AAS 201st Meeting, January, 2003
Session 65. Stars and Galactic Structure in the Sloan Digital Sky Survey
Special, Tuesday, January 7, 2003, 2:00-3:30pm, 6AB

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[65.03] Mining the Galaxy: White Dwarfs in the SDSS

S. J. Kleinman (Apache Pt. Observatory)

White dwarf stars (WDs) are among the oldest stars in the Galaxy and they offer unique clues to its structure and evolution. The Sloan Digital Sky Survey (SDSS) has proven very good at identifying white dwarf stars. While quite good lists of candidate white dwarfs can be identified by their SDSS photometric colors, I concentrate here on spectroscopically identified WDs from the SDSS spectroscopic survey. We have solidly identified roughly 1500 DA WDs, 100 DBs, 160 DCs, 50 DQs, 60 DZs, 20 DH WDs. Since the SDSS is predominantly a galaxy survey and we only ``haphazardly'' target certain WDs for spectroscopy, the relative numbers of observed WD subtypes (and their temperatures, etc.) are not necessarily representative of the Galaxy at large. Nonetheless, this new sample of identified WDs is a significant addition to the known WDs (2300 DAs, 200 DBs, 300 DCs, 90 DQs, and 70 DZs in the online McCook and Sion catalog) and will aid greatly in our understanding of some of the more rare types of WDs. In addition, there are indeed some prospects for being able to identify a completeness estimate for our observed stars so we may eventually arrive at a vastly improved white dwarf luminosity function.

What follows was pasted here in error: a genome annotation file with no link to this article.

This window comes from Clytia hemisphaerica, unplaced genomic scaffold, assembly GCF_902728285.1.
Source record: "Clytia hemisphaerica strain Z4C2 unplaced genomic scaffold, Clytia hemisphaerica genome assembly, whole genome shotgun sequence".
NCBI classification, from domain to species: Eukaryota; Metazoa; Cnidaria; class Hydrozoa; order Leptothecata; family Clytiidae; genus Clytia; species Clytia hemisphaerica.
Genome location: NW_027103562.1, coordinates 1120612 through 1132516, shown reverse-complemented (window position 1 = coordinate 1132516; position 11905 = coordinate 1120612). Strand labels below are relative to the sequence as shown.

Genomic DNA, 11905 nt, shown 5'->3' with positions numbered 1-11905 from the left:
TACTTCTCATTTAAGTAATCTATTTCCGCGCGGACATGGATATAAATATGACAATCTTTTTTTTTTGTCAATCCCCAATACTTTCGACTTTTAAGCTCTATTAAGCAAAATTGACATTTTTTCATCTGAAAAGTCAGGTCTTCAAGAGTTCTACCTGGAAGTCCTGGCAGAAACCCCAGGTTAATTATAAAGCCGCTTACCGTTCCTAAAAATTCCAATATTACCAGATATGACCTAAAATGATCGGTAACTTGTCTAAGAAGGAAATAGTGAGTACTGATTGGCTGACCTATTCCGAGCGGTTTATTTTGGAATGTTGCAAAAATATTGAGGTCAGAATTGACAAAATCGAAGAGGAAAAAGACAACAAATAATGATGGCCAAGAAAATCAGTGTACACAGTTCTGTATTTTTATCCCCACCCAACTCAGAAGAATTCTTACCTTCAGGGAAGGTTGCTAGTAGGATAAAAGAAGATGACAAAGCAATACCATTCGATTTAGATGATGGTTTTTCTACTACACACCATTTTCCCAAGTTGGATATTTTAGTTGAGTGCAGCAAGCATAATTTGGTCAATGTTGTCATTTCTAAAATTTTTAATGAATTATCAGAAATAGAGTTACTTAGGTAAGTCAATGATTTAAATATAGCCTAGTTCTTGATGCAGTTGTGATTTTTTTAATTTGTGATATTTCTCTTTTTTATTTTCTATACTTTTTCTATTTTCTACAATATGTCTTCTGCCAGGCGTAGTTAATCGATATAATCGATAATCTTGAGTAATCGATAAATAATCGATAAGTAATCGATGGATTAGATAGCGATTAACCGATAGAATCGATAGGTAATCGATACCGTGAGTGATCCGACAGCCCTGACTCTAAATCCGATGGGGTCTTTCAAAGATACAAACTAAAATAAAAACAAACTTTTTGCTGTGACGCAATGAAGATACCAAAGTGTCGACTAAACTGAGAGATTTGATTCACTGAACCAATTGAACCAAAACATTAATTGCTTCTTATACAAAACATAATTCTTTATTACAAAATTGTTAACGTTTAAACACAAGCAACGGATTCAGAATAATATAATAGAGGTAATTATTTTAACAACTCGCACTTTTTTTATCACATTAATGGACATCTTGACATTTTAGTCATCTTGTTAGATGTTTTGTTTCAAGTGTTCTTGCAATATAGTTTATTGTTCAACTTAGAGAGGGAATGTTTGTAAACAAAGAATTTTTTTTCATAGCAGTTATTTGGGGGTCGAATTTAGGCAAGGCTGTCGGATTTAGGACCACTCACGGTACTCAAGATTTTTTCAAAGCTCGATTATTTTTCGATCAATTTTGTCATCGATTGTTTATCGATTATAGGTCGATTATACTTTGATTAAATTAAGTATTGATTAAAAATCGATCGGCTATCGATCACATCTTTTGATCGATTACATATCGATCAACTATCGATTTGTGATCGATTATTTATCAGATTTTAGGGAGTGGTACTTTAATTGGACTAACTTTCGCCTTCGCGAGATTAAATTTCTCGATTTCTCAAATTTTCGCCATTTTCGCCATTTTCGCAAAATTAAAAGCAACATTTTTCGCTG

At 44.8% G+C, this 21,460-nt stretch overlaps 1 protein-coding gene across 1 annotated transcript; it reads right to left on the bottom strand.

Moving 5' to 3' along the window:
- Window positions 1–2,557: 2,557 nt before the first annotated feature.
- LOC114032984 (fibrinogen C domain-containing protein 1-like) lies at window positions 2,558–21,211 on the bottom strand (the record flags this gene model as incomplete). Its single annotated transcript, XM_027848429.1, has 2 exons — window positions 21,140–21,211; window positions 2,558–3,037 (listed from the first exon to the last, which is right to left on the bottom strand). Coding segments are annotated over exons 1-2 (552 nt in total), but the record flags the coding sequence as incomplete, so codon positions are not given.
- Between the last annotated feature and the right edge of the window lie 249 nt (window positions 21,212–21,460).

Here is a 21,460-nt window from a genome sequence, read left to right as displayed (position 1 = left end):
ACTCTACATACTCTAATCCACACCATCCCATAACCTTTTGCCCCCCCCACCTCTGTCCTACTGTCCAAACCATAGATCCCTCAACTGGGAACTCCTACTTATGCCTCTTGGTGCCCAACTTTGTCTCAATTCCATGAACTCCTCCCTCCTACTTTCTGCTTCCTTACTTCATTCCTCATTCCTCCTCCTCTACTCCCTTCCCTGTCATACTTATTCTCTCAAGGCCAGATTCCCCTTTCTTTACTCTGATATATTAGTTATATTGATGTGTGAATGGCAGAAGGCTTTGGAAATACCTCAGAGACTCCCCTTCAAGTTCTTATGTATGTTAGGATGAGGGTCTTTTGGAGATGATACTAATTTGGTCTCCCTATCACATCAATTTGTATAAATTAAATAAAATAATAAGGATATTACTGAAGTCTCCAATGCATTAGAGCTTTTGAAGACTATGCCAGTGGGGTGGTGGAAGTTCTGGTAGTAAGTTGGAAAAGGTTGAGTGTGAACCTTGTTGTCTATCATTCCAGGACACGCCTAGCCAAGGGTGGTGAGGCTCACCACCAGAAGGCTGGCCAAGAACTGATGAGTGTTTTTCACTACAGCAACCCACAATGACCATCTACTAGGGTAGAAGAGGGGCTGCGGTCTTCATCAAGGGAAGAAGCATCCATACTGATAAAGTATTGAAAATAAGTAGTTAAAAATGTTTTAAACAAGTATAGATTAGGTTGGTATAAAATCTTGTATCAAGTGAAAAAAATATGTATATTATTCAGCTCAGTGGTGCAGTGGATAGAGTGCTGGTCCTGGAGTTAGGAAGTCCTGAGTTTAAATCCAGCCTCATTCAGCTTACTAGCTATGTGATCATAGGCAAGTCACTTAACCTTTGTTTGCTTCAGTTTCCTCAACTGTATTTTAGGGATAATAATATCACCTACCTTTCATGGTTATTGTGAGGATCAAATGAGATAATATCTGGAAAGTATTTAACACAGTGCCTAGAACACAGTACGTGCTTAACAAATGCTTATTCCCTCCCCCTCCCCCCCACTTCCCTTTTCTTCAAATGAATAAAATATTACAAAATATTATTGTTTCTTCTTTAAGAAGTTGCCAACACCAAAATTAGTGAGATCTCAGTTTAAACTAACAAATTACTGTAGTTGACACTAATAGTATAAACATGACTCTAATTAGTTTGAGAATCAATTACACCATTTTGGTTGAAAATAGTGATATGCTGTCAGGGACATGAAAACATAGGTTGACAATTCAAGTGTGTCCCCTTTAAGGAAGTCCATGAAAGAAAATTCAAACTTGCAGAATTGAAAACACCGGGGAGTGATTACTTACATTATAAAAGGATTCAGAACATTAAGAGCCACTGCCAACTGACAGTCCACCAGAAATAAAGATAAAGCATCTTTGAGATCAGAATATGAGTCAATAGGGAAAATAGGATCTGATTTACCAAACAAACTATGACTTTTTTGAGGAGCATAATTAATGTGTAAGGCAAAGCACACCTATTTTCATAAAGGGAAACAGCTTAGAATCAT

Here, I describe our white dwarf sample and point out a small subset of interesting objects already identified. I will also briefly discuss the future of WD research in the SDSS and the prospects for an improved luminosity function.

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